8.15.2011

Back 2 School: 10 Things Parents Can Do To Positively Affect Their Child's Education, Growth, and Development













With school returning to full swing for teachers, kids, and parents, I will be sharing Back 2 School with you this week- a series geared towards parents from a teacher's perspective. I taught 3rd grade gifted and talented for 2 years, and I taught kindergarten last year. Even though I only have three years of teaching experience, hopefully I can share with you some ideas and insight that will help you and your child have a better school year.

10 Things Parents Can Do To Positively Affect Their Child's Education, Growth, and Development


1. Set an Example for Your Child. Whether you realize it or not, what you are today is what your child will become tomorrow. If you want something to be important to your child, you first have to show them that it is important to you. In this case, if you want your child to enjoy school and take it seriously, then you have to convey this somehow to them. Some ideas on how to do this is to simply ask them what they did at school, what their favorite activity was, praise them for what they did right on an assignment or activity, and to out right tell them that learning is important.

2. Make Your Child a Priority. This one seems like a no-brainer, but you wouldn't believe how many parents miss the boat. Actively engaging in conversation with your child is a great way to make them feel like they are important to you. So many children come to school craving attention from their teacher or other adults at school because they do not receive much at home. These children that crave attention are the ones that are constantly breaking the rules, testing the limits, and honestly pushing their teacher's buttons in an attempt to get any kind of "face-time" they can.

3. Set and Keep a Regular Routine. Children respond well to a structured environment. Structure that is found within a routine helps children to learn and understand exactly what is going to happen, when. This is a life skill that has the potential to be wonderfully taught in the home. Kids will learn, for example, when they get home that it is time for homework, and before you know it, you won't even have to ask them to get it out of their backpack. This goes without saying that a child who eats a good healthy breakfast, is awake at the same time each day, and has the same bedtime each night is going to be a very productive student at school.

4. Establish Rules and Set Consequences. So many times while I was a teacher there would be a student who didn't seem to understand this concept. Parents really do a disservice to their children when they do not lay out a specific set of rules and expectations for their kids. I have heard so many parents go through this routine: "I told you not to do that. Johnny. Johnny. Johnny, I'm going to count. I'm counting Johnny. One..... Two..... Don't make me say three, Johnny. Johnny, put it down. I don't want to have to..... ". You get my point. Set rules and consequences and then follow through.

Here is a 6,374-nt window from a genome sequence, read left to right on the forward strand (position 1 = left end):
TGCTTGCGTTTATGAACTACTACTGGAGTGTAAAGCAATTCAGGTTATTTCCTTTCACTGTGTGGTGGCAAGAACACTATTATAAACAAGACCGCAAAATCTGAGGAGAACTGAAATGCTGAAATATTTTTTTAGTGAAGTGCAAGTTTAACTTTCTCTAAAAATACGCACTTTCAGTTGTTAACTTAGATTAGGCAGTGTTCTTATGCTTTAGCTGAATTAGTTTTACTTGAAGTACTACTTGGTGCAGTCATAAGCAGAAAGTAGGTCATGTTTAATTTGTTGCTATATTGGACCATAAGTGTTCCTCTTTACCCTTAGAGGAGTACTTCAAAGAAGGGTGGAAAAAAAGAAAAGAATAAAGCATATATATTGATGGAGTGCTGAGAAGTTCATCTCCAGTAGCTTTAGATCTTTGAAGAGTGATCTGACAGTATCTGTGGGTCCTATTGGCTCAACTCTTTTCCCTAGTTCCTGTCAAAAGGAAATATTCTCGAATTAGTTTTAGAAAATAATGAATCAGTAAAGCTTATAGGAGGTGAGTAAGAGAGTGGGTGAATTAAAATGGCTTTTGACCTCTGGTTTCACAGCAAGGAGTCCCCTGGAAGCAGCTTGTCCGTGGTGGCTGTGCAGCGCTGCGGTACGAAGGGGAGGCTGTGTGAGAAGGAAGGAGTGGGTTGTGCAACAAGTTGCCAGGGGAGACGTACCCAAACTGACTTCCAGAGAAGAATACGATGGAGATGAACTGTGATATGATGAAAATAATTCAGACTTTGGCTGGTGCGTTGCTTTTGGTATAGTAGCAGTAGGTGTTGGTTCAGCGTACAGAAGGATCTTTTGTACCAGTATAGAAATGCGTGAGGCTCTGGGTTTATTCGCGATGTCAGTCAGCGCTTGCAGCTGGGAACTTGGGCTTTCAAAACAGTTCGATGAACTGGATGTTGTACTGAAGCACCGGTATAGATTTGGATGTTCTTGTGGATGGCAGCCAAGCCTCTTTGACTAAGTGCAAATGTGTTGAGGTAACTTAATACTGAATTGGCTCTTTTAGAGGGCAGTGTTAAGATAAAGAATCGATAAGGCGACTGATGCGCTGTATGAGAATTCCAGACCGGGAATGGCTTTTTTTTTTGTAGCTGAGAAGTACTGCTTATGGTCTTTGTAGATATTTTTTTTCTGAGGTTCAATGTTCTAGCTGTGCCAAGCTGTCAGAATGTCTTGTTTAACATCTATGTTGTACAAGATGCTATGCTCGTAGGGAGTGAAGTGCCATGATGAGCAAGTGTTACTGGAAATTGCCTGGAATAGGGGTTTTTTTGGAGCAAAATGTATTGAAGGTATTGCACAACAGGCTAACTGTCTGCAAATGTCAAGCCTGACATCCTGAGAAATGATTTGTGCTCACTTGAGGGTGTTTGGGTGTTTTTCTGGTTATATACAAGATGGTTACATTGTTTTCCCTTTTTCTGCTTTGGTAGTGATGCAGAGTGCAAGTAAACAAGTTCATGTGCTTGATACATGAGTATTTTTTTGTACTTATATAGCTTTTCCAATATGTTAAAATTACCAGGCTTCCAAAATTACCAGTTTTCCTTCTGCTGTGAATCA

5. Give Your Child Responsibility. When kids come to school, even in kindergarten, they have responsibilities that many of them can simply not keep up with. Giving your child simple responsibilities in your home will help them transfer this skill to be applied in the school setting. For example, give your child the responsibility to put away his or her shoes when they come home, or to feed the dog, or to set the silverware on the table for dinner. When they forget their responsibility, just remind them.

6. Encourage and Praise. When they struggle with something new, encourage them that they can do it. Help them practice, and then when they do something right, or when they reach a goal, praise them for it. This will boost your child's confidence beyond your wildest imagination. The thought that you are proud of them is sometimes all they need.

7. Talk. Don't think you have time to have a conversation with your child? Spend time in the car talking to your child. I have a friend who is doing this with her children right now, and even though they are still toddlers, they are beginning to ask questions and understand things beyond what you would think a typical toddler would be able to understand.

8. Limit Time for TV. Have a set amount of time that your child can watch television. Research says that a typical child watches around 4 hours of TV a day, and that children spend more time watching television than doing any other activity, only second to sleeping. Even educational shows should be watched in moderation.

9. Read, Read, Read. Foster a love for reading in your home by turning off the TV and turning on a good book. Children who are read to and are given the opportunity to read at home learn to read earlier than their peers, as well as are stronger readers throughout their lifetime. If you pick up a good book, your child will tend to have a desire to learn to read as well. Remember what we said in #1?

10. Be Active in Your Child's School. Attending parent nights, PTO or PTA meetings, volunteering to participate in fundraisers, or even in your child's classroom will help you be in the know of school happenings. Being active at school also helps develop relationships with other parents, school staff, teachers, school administration, and other school leaders. These positive relationships become invaluable as you desire your child to have success at school.

Have I forgotten anything? Is there anything that you make an effort to do that you have seen affect your child's development in a positive way? Please share with us!

Any beginning of the year questions that you have?

Come back tomorrow to hear ways to build a relationship with your child's teacher.   

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